Pacific RimAs a fan of the kaiju genre, there are so many amazing works out there like "Destroy All Monsters," Geof Darrow's "Big Guy and Rusty the Boy Robot." "Pacific Rim" looks to be the ultimate evolution of that genre, but what were some direct influences you and your team had?

We made it a point that everybody that came in that room to design was a fan of either mecha or kaijus, but we made it a second point not to discuss it. I wanted to make a movie by fans, but not a fan movie. I didn't want a movie that was a quotation. We were trying to be fresh. We were seriously actually thinking, "What happened weeks in?" We're quoting the religious iconography: lifting the kaiju above the head, people running down the street with the kaiju parting the buildings in the background. Stuff like that. We're doing those, but in and of the fights we said, "Let's go crazier than a normal kaiju fight. What can we do that we've never seen?" The fights are insane. They're literally insane.

I talked to Idris Elba back in May, and he said the scale of it is ridiculous.

It is ridiculous. What is beautiful is we made the movie under schedule and under budget. If you like, it's artistically excessive, but fiscally it's an incredibly well-run movie. You can enjoy it with the satisfaction that no one was indulging.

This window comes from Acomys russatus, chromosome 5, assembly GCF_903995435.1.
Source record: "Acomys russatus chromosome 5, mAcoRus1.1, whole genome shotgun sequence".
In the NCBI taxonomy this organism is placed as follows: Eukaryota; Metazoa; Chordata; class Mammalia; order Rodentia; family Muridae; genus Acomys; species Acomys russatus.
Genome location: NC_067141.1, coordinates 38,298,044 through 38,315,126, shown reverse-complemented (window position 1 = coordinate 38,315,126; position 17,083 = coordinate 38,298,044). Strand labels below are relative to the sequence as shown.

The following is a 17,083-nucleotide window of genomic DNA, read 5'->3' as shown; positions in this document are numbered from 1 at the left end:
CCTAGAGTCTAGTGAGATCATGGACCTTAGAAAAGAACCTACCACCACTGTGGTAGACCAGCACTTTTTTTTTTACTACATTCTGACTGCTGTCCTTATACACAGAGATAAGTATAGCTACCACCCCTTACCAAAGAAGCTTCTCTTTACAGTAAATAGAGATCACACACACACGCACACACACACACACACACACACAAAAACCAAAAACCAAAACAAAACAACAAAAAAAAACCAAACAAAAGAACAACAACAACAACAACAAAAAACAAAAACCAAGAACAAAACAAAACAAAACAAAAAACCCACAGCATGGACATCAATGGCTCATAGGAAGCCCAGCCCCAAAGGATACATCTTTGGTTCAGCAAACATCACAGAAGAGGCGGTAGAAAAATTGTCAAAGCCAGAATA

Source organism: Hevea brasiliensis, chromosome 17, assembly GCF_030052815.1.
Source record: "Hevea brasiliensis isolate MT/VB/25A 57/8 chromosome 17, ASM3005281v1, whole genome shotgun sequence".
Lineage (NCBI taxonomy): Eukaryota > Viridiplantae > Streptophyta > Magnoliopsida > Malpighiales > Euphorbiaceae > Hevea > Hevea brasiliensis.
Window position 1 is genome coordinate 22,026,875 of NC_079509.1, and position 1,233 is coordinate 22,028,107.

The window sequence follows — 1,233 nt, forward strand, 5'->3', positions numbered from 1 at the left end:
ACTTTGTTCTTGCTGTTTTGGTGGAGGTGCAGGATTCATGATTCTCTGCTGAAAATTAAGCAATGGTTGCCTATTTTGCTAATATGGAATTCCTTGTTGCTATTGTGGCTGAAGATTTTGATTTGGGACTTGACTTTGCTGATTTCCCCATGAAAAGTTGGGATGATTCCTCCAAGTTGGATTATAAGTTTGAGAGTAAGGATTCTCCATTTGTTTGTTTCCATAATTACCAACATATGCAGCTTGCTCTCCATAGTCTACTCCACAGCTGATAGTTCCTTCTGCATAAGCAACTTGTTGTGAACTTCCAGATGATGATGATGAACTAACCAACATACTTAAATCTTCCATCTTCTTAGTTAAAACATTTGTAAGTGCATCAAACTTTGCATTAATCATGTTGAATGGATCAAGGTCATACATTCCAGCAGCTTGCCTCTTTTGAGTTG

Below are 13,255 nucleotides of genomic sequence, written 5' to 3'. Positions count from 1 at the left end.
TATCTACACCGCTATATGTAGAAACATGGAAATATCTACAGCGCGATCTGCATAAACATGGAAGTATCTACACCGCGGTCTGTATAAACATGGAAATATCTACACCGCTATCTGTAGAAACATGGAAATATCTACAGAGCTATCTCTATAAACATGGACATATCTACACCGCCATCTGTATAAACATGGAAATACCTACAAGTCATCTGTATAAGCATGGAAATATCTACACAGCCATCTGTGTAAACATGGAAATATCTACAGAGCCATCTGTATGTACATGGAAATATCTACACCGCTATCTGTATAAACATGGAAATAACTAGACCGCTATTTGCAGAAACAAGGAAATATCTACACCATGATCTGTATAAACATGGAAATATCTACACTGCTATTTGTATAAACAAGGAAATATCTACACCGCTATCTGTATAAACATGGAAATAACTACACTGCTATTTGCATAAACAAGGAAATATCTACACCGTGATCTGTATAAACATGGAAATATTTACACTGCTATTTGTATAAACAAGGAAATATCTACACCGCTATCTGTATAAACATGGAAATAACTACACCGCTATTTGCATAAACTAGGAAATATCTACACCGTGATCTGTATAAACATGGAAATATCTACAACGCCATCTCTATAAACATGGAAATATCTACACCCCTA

Are you familiar with the performance group Kaiju Big Battel?


You have to check this out. It started in Boston, and it's literally a live-action monster movie wrestling match. They have a little miniature city inside of a cage; they dress up as giant monsters, Japanese noodle soup cans, you name it.

Really? Oh my God. And that's in Boston?

They started in Boston, but it's all over the country now.

I'm gonna check it out. Hopefully they'll find some inspiration in our material!

Whenever a comic book, genre, sci-fi project comes up your name is on the tippy-top of every fanboy and journalist's list to make it. So you can clarify to your fans, what are the criteria you're looking for in a project?

It has to be something you want to marry for at least two years. Directing a movie is not an affair, it's a marriage. You're not there in-and-out, you're there for a lot of time. You're gonna be faulted by the movie being bad, and you're going to have to respond to that saying, "I did it because of this and this and that." All I try to do is do the movies I really want to do. You could be talking about "Slaughterhouse 5," "Frankenstein," "Beauty and the Beast," I'm all there.

"Mountains of Madness."

"Mountains of Madness," for sure. They all cost materially so much that when I do a smaller movie like "Devil's Backbone," I gotta raise $4 million Euros, I can do that in a rapid way with complete freedom. When you're talking about "Mountains of Madness," I need to raise $150 million. When the time comes, a lot of commercial preoccupations are going to come into the mind of the investors.

Before "Prometheus" came out, you said you were frightened it might cramp your style on "Mountains of Madness."

Not anymore! I saw it, I love "Prometheus," I think it was a visual feast. Does it tread on the thematic stuff? Yeah, and I knew it the moment I heard the title. "Prometheus" in the "Alien" universe, I'm f**ked. It turns out, I think the movie can happen.